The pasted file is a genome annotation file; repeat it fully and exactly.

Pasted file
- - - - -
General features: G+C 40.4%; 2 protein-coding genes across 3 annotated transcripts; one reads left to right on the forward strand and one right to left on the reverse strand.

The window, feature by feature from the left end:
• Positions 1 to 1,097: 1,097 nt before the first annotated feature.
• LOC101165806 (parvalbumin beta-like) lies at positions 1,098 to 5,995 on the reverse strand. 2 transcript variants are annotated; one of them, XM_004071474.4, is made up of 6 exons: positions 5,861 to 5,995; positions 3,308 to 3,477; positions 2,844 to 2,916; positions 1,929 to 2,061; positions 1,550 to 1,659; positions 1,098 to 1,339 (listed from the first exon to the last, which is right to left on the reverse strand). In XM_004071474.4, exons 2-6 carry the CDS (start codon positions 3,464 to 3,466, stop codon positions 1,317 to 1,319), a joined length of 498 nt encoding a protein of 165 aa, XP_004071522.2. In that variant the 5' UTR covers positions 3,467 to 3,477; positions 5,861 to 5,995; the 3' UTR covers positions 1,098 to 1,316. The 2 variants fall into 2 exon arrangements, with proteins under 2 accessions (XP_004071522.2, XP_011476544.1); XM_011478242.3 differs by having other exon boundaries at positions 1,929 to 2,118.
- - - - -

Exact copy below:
General features: G+C 40.4%; 2 protein-coding genes across 3 annotated transcripts; one reads left to right on the forward strand and one right to left on the reverse strand.

The window, feature by feature from the left end:
• Positions 1 to 1,097: 1,097 nt before the first annotated feature.
• LOC101165806 (parvalbumin beta-like) lies at positions 1,098 to 5,995 on the reverse strand. 2 transcript variants are annotated; one of them, XM_004071474.4, is made up of 6 exons: positions 5,861 to 5,995; positions 3,308 to 3,477; positions 2,844 to 2,916; positions 1,929 to 2,061; positions 1,550 to 1,659; positions 1,098 to 1,339 (listed from the first exon to the last, which is right to left on the reverse strand). In XM_004071474.4, exons 2-6 carry the CDS (start codon positions 3,464 to 3,466, stop codon positions 1,317 to 1,319), a joined length of 498 nt encoding a protein of 165 aa, XP_004071522.2. In that variant the 5' UTR covers positions 3,467 to 3,477; positions 5,861 to 5,995; the 3' UTR covers positions 1,098 to 1,316. The 2 variants fall into 2 exon arrangements, with proteins under 2 accessions (XP_004071522.2, XP_011476544.1); XM_011478242.3 differs by having other exon boundaries at positions 1,929 to 2,118.